Eurovision Song Contest could inject upwards of £72 million into UK hospitality, finds PPL PRS survey

Nearly 1.5 million Brits plan on going out to watch the event, budgeting upwards of £50 for the evening.

  • Two-thirds (67%) of the UK plan to watch Eurovision on May 11th, with nearly three-quarters (72%) supporting UK entrant Olly Alexander
  • One in 12 (7%) are spending the evening at a public viewing party in the likes of a pub or theatre
  • The research from music licensing company PPL PRS reveals that nearly half (47%) of partygoers plan to spend £50 or more on food and drinks during the evening
  • Gen Z and Millennials (90%) are most likely to head out to Eurovision parties, but Boomers intend to spend an average of £53; £10 more than their younger counterparts – and more than one in 10 (89%) of Londoners are planning on going out for the evening
  • Atmosphere, food and drinks are revealed to be the deciding factors in choosing a venue; music therapist Marianne Rizkallah explains why, and the benefits of Eurovision for both punters and businesses

How to use music to create a great customer experience

The 2024 instalment of the Eurovision Song Contest could see more than £72 million spent in UK hospitality venues, according to a new survey* from music licensing company PPL PRS. 

The survey of 2,000 Brits revealed that two-thirds (67%) of us will be tuning in to the contest this year, nearly three-quarters (72%) of whom will be supporting the United Kingdom’s entry Olly Alexander, of Years & Years fame. 

More than one in 10 (11%) won’t be supporting any country but watching the show for enjoyment.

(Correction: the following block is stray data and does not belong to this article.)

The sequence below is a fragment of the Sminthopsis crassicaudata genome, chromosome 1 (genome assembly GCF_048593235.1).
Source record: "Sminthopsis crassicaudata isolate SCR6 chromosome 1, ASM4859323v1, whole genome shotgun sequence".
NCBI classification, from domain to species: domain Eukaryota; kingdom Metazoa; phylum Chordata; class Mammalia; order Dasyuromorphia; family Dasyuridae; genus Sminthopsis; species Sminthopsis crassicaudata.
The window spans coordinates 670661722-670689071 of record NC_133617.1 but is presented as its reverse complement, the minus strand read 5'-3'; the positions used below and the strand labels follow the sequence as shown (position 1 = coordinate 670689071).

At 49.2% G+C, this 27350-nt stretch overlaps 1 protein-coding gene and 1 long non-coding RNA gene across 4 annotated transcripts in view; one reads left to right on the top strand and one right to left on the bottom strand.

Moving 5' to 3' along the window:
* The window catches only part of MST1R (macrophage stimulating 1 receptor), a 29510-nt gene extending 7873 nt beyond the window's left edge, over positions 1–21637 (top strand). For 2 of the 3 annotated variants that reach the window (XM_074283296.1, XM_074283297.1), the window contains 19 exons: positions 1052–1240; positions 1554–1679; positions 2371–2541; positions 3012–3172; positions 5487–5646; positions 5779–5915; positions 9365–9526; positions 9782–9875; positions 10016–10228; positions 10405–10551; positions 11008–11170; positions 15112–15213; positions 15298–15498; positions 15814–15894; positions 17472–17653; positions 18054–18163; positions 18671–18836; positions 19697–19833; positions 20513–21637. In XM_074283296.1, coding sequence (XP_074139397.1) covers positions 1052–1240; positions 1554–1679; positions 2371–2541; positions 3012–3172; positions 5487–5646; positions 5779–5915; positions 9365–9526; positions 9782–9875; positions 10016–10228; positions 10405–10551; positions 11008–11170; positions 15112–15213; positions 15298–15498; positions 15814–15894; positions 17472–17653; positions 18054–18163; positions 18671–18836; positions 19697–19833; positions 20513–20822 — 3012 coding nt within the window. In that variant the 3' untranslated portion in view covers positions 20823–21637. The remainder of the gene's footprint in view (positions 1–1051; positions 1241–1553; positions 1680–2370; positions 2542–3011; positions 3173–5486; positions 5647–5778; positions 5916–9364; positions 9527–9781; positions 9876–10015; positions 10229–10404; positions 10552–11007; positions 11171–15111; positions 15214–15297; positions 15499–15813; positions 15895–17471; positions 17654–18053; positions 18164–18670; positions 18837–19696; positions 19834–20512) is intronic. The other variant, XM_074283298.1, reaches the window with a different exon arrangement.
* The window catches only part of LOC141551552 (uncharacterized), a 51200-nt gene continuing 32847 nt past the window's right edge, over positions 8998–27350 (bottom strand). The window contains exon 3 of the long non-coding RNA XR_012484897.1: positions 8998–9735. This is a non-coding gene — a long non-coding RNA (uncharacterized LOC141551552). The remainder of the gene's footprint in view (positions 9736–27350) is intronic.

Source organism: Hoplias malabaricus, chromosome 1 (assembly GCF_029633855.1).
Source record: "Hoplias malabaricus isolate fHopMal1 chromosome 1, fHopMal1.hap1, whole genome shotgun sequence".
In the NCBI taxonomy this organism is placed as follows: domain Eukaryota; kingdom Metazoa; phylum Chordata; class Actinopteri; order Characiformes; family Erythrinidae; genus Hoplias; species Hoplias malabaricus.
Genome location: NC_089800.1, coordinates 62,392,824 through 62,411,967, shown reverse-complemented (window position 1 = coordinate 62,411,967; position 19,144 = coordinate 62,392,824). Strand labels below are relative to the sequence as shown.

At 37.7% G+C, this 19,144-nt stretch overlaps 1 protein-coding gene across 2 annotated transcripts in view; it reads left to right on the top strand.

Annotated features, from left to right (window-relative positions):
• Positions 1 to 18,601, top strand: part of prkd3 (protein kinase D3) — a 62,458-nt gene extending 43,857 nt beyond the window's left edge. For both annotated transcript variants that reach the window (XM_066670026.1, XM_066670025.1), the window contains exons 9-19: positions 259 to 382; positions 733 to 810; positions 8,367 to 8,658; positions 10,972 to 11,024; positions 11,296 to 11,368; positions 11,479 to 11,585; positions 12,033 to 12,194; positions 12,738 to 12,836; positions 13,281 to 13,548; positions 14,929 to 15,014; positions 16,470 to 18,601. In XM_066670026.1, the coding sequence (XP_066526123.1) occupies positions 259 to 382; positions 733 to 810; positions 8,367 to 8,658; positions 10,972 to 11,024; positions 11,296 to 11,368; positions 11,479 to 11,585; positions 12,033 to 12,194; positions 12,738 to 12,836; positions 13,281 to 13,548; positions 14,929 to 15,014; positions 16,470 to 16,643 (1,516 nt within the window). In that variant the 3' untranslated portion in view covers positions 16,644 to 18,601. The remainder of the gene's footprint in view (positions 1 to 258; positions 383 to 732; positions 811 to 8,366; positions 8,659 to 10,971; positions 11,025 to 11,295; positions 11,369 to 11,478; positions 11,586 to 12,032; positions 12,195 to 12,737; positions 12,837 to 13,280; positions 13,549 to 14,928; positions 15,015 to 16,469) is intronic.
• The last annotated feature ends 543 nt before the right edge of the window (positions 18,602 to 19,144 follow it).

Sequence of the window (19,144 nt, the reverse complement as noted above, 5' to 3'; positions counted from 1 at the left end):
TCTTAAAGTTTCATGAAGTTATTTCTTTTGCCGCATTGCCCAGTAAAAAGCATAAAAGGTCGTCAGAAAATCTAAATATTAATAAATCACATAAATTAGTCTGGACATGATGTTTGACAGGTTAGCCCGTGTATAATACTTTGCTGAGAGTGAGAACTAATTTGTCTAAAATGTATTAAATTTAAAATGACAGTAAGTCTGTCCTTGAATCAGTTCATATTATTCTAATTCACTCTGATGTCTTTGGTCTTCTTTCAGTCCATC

Nearly one in 12 (7%) plan to go out for the evening to celebrate Eurovision – the most popular destination for a Eurovision party is a pub or bar (4%), followed by a viewing at a cinema or theatre (2%).

Spending on Eurovision Saturday

Those visiting hospitality venues for events intend to splash the cash, however. Just 4% expect to spend less than £20 on Eurovision night, while the most popular budget for the evening is around £50 (25%). One in five (21%) plan to spend £20, while nearly half (47%) of respondents have budgeted upwards of £50. Almost one in 12 (7%), however, have set aside more than £100 to spend at a Eurovision party. 

Analysis of respondents’ spending intentions by PPL PRS reveals that the night is set to see more than £72 million pumped into the UK’s nightlife economy as a result of the Eurovision; the biggest spenders of the night alone could account for a spend injection of more than £21 million. 

Recent years have seen Eurovision parties gain traction in hospitality venues – but many now opt to watch at home or a friend’s house; PPL PRS’ survey reveals that four in five (79%) Eurovision fans will stay home to watch the contest, while one in seven (13%) plan to visit a friend’s house for the evening. 

Cost and comfort drive the trend for avoiding a night on the town; more than half (51%) prefer to stay in for the comfort of being in their own or a friend’s home, while for almost one in two (48%), it comes down to staying in being cheaper than going out to an event.

Gen Z and Millennials lead the charge – but Boomers boost the economy

One in 10 (90%) Gen Z and Millennials are heading out for Eurovision parties this year – with an average intended spend of £42 and £44 respectively. Similarly, those in the Gen X bracket are likely to spend an average of £43, but 96% plan to watch Eurovision at home or at a friend’s house.